Sick notes are not proof of illness

A medical student weighs in on employers and universities requiring sick notes

Graphic by Caroline Norman.

There’s been a lot of discussion around the use of sick notes with the introduction of Bill 202, the Employment Standards Code Amendment Act (Sick Notes). This is the bill that would place restrictions on when an employer can require a sick note as proof of illness.

Most of the discussion involves the rights of employers to demand proof of illness, and the extent to which employees are obligated to provide that proof. The discussion assumes that sick notes actually prove that someone was sick. However, for most common illnesses, sick notes do no such thing.

Consider the generic employee, John. John is a patient at the clinic where I’m working. In mid-December, John complains of fever, muscle aches, cough, and feels bleh. He knows he has the flu, I know he has the flu, but we have to go through the song and dance of a doctor’s appointment because John’s employer requires a sick note. His employer wants proof that John is sick.

The diagnosis of the flu during flu season is a clinical diagnosis. That means it’s based on history and physical alone. There’s no role for imaging or blood work to prove that someone has the flu. Essentially, I diagnose John with the flu because he says he has the flu.

Writing a sick note that says John has the flu doesn’t actually prove he has the flu. It only proves that John says he has the flu. John could be faking it. The symptoms of the flu are well known and easily available online. But I wouldn’t know John is faking unless he came skipping into the office while whistling a whimsical tune. Even if he was faking, it might not be worth jeopardizing the doctor-patient relationship by calling him out.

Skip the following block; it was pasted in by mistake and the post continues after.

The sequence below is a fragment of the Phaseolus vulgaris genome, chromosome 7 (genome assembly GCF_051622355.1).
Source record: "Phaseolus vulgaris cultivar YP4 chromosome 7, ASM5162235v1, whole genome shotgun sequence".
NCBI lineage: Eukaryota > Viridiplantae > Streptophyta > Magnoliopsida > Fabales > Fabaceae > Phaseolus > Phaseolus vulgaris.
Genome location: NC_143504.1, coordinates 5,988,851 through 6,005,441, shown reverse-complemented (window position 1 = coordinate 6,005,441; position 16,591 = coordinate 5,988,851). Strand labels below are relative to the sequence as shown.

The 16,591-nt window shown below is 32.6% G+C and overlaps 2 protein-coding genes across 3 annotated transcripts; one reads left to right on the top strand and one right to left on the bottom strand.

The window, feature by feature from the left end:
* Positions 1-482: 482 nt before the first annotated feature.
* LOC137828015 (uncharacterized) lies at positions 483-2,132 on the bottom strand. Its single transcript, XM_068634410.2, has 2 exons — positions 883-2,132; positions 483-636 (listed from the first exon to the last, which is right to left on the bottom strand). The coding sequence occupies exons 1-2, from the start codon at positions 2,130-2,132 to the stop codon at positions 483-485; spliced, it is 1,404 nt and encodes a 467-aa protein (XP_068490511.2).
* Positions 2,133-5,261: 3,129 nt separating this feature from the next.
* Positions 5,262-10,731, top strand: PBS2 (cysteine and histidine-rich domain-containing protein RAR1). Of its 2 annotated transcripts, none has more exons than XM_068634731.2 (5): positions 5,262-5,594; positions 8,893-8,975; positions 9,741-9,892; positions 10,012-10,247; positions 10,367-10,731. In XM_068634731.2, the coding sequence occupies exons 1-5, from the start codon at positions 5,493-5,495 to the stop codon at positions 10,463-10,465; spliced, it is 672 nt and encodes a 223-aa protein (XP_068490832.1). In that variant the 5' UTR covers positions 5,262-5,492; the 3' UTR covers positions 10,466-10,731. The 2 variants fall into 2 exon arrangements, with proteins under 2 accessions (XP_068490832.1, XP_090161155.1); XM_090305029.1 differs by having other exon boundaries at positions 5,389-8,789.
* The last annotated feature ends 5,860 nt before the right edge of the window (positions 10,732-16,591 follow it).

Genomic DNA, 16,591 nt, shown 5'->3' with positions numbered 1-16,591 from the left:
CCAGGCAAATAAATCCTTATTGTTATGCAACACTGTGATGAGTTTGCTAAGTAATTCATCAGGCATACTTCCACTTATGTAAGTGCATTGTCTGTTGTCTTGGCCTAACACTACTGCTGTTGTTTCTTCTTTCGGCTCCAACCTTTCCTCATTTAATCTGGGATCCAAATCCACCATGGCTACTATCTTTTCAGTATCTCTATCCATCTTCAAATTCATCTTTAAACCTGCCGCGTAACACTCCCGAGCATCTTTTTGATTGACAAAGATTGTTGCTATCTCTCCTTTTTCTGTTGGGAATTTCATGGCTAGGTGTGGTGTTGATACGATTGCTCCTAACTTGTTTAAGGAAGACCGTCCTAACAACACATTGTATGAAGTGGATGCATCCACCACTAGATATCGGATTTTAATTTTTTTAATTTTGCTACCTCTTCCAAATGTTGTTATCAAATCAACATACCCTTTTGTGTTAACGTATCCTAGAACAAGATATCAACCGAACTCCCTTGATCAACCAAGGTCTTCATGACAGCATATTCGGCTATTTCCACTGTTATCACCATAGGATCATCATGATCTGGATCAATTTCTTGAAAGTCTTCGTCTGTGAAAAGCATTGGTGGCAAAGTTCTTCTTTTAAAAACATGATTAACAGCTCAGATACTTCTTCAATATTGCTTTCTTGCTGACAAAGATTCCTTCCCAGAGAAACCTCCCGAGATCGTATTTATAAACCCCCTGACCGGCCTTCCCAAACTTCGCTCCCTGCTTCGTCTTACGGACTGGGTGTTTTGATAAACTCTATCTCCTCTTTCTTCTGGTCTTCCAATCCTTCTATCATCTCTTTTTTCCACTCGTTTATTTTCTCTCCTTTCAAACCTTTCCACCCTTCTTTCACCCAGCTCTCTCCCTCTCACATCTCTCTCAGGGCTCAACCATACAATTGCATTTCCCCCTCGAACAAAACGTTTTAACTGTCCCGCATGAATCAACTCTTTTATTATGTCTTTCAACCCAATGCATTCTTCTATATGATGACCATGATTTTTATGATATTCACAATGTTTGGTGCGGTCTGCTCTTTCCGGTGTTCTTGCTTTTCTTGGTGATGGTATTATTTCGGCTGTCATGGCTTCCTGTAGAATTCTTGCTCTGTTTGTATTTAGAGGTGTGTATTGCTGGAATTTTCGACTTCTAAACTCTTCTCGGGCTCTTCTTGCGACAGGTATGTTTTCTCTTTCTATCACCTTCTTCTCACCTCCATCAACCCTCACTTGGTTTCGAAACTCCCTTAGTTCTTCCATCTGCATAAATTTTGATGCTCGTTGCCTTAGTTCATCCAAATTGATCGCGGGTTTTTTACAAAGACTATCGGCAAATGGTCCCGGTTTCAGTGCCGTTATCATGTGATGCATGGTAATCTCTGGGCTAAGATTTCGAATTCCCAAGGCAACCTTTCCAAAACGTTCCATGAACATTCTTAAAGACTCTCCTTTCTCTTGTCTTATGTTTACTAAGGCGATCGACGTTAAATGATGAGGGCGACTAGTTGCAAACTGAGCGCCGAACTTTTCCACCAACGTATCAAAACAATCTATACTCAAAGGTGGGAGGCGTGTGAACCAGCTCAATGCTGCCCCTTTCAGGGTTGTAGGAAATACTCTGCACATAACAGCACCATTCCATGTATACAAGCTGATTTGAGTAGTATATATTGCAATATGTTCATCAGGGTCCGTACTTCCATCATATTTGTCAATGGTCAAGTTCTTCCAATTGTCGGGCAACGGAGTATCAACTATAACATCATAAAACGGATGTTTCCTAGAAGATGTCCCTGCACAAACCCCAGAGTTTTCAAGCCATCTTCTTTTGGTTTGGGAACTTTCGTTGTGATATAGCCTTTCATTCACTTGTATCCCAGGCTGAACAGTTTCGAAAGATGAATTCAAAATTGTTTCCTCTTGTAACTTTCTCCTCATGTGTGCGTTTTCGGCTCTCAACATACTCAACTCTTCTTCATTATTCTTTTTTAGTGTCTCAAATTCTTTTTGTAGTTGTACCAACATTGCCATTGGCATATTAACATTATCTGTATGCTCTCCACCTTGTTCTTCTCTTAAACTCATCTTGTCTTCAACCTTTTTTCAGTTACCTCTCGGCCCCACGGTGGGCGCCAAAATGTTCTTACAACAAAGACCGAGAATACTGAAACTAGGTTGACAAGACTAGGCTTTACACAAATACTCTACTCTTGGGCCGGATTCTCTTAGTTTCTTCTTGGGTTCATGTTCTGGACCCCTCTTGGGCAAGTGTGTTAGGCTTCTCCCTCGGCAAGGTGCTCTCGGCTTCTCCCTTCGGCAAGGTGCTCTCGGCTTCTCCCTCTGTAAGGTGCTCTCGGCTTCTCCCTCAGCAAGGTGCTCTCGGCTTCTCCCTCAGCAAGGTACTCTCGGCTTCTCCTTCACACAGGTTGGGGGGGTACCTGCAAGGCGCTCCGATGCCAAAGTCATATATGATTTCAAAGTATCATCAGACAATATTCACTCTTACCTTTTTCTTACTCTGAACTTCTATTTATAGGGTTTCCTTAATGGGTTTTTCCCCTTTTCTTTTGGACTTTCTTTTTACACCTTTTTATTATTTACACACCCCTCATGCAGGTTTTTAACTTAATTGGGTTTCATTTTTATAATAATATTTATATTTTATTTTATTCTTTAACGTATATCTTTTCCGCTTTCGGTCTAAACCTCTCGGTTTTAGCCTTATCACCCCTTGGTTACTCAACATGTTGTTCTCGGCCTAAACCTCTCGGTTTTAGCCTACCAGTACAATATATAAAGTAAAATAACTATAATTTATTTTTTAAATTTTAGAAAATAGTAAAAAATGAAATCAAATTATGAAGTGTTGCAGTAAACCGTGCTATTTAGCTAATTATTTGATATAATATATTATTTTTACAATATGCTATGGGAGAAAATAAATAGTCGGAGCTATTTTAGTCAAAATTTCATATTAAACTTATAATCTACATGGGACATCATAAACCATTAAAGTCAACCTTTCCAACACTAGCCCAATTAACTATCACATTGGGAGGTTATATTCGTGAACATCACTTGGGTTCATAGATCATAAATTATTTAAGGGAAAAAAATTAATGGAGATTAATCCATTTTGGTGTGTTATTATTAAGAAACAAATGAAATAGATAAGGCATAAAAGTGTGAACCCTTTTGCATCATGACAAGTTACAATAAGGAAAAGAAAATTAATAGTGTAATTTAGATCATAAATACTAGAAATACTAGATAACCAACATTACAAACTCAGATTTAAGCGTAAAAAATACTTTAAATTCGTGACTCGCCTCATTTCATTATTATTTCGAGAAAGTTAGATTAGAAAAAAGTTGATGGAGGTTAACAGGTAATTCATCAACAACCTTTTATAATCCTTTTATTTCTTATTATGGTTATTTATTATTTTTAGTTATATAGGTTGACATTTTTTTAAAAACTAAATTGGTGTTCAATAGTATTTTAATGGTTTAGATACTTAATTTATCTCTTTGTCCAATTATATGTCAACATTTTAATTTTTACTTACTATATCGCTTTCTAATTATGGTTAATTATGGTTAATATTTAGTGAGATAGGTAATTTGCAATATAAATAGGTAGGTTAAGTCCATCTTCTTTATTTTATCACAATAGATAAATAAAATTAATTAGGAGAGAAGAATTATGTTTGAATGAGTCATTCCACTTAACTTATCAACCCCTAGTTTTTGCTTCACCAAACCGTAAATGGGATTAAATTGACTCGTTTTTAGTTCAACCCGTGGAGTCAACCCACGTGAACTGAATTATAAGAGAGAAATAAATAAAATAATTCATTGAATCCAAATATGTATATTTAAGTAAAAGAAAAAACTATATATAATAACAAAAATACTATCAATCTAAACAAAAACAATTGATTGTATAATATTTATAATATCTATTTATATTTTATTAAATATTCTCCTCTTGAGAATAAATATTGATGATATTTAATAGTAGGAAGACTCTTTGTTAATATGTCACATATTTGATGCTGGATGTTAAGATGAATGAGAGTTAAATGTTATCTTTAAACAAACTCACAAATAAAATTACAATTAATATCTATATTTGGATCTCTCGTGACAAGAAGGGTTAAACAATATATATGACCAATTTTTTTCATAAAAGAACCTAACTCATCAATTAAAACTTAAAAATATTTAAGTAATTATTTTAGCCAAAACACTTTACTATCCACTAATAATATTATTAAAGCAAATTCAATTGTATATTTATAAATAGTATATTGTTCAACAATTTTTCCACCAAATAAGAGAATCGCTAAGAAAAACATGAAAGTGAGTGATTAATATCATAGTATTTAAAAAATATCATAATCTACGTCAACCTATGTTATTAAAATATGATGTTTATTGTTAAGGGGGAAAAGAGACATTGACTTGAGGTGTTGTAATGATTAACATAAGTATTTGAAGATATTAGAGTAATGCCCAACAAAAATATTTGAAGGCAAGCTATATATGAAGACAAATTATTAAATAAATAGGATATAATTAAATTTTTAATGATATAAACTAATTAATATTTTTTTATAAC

For illnesses like the flu, a sick note is hearsay printed on fancy medical stationery.

Requiring sick notes isn’t limited to the workplace. The University of Manitoba has policy that states when students must present proof of illness.

University-wide policy states that students who miss an exam due to illness may have to submit a sick note certifying their inability to write the exam, and, if possible, when the student will be able to write the exam. Some individual programs require sick notes when students are absent from class.

It’s well publicized how annoying sick notes are. A 2014 press release from the Ontario Medical Association advising employers against demanding sick notes got national media coverage by the CBC, the Globe and Mail, and others.

Online, there are memes highlighting the uselessness of sick notes in a fun way. They have clickbait titles like “Angry Doctor Gives Best Response Ever To Sick Note Request,” or “Seriously Awesome Doctor Shuts Down Boss Who Requires A Note For Sick Days.” The memes are pictures of sick notes in which doctors mock employers for demanding proof of illness.

Despite the uselessness of sick notes for common illnesses, the university still demands them. If the university wants proof that a student is sick, they should seek actual proof, not a subjective account that a doctor transcribes. The university also has to accept that for common illnesses like the flu, no such proof exists.


Jordyn Lerner is a medical student at the University of Manitoba.